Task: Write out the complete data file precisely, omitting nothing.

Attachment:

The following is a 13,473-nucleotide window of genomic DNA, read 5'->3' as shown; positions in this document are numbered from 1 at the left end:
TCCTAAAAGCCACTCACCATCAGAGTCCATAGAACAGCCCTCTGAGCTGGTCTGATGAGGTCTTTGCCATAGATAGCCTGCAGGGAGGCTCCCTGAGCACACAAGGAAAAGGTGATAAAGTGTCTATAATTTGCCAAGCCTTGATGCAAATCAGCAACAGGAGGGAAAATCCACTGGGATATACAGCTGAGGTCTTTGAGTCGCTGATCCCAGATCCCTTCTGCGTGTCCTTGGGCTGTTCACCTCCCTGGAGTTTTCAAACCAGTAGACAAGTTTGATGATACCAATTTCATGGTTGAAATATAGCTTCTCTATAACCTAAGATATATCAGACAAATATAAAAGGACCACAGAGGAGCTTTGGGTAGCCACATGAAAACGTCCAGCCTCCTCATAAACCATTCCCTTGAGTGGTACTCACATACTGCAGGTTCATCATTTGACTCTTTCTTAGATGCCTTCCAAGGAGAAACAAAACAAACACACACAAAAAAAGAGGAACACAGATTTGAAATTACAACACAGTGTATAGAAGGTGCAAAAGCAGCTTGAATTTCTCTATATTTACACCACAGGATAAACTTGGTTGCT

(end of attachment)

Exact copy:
The following is a 13,473-nucleotide window of genomic DNA, read 5'->3' as shown; positions in this document are numbered from 1 at the left end:
TCCTAAAAGCCACTCACCATCAGAGTCCATAGAACAGCCCTCTGAGCTGGTCTGATGAGGTCTTTGCCATAGATAGCCTGCAGGGAGGCTCCCTGAGCACACAAGGAAAAGGTGATAAAGTGTCTATAATTTGCCAAGCCTTGATGCAAATCAGCAACAGGAGGGAAAATCCACTGGGATATACAGCTGAGGTCTTTGAGTCGCTGATCCCAGATCCCTTCTGCGTGTCCTTGGGCTGTTCACCTCCCTGGAGTTTTCAAACCAGTAGACAAGTTTGATGATACCAATTTCATGGTTGAAATATAGCTTCTCTATAACCTAAGATATATCAGACAAATATAAAAGGACCACAGAGGAGCTTTGGGTAGCCACATGAAAACGTCCAGCCTCCTCATAAACCATTCCCTTGAGTGGTACTCACATACTGCAGGTTCATCATTTGACTCTTTCTTAGATGCCTTCCAAGGAGAAACAAAACAAACACACACAAAAAAAGAGGAACACAGATTTGAAATTACAACACAGTGTATAGAAGGTGCAAAAGCAGCTTGAATTTCTCTATATTTACACCACAGGATAAACTTGGTTGCT